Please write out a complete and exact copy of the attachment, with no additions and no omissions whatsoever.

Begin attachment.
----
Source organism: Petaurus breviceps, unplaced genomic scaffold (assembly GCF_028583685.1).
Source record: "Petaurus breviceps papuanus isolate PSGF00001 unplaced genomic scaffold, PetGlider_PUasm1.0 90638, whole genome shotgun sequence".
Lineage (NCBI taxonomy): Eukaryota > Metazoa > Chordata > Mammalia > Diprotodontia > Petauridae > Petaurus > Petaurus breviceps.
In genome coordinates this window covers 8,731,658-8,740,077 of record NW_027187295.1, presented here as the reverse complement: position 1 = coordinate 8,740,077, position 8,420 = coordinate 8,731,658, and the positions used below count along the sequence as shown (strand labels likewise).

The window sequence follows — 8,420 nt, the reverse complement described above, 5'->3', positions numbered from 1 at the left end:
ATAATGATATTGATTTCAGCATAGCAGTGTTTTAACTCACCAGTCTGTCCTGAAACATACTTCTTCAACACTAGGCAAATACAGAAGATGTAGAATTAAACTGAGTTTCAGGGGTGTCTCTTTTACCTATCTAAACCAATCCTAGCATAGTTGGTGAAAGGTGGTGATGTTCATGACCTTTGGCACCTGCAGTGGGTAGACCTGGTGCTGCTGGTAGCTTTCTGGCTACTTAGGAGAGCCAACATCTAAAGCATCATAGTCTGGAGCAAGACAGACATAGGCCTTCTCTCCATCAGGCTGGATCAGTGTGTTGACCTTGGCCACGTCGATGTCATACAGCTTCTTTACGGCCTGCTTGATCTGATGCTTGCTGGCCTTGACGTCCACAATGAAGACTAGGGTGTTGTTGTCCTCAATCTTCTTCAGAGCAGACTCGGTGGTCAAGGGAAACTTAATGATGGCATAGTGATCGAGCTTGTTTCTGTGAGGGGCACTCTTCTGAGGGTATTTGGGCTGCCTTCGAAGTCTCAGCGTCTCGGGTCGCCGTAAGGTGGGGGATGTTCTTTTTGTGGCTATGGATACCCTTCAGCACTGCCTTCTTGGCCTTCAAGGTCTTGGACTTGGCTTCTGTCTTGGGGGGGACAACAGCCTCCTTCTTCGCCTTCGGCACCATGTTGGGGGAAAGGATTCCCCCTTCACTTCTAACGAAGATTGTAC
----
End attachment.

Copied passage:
Source organism: Petaurus breviceps, unplaced genomic scaffold (assembly GCF_028583685.1).
Source record: "Petaurus breviceps papuanus isolate PSGF00001 unplaced genomic scaffold, PetGlider_PUasm1.0 90638, whole genome shotgun sequence".
Lineage (NCBI taxonomy): Eukaryota > Metazoa > Chordata > Mammalia > Diprotodontia > Petauridae > Petaurus > Petaurus breviceps.
In genome coordinates this window covers 8,731,658-8,740,077 of record NW_027187295.1, presented here as the reverse complement: position 1 = coordinate 8,740,077, position 8,420 = coordinate 8,731,658, and the positions used below count along the sequence as shown (strand labels likewise).

The window sequence follows — 8,420 nt, the reverse complement described above, 5'->3', positions numbered from 1 at the left end:
ATAATGATATTGATTTCAGCATAGCAGTGTTTTAACTCACCAGTCTGTCCTGAAACATACTTCTTCAACACTAGGCAAATACAGAAGATGTAGAATTAAACTGAGTTTCAGGGGTGTCTCTTTTACCTATCTAAACCAATCCTAGCATAGTTGGTGAAAGGTGGTGATGTTCATGACCTTTGGCACCTGCAGTGGGTAGACCTGGTGCTGCTGGTAGCTTTCTGGCTACTTAGGAGAGCCAACATCTAAAGCATCATAGTCTGGAGCAAGACAGACATAGGCCTTCTCTCCATCAGGCTGGATCAGTGTGTTGACCTTGGCCACGTCGATGTCATACAGCTTCTTTACGGCCTGCTTGATCTGATGCTTGCTGGCCTTGACGTCCACAATGAAGACTAGGGTGTTGTTGTCCTCAATCTTCTTCAGAGCAGACTCGGTGGTCAAGGGAAACTTAATGATGGCATAGTGATCGAGCTTGTTTCTGTGAGGGGCACTCTTCTGAGGGTATTTGGGCTGCCTTCGAAGTCTCAGCGTCTCGGGTCGCCGTAAGGTGGGGGATGTTCTTTTTGTGGCTATGGATACCCTTCAGCACTGCCTTCTTGGCCTTCAAGGTCTTGGACTTGGCTTCTGTCTTGGGGGGGACAACAGCCTCCTTCTTCGCCTTCGGCACCATGTTGGGGGAAAGGATTCCCCCTTCACTTCTAACGAAGATTGTAC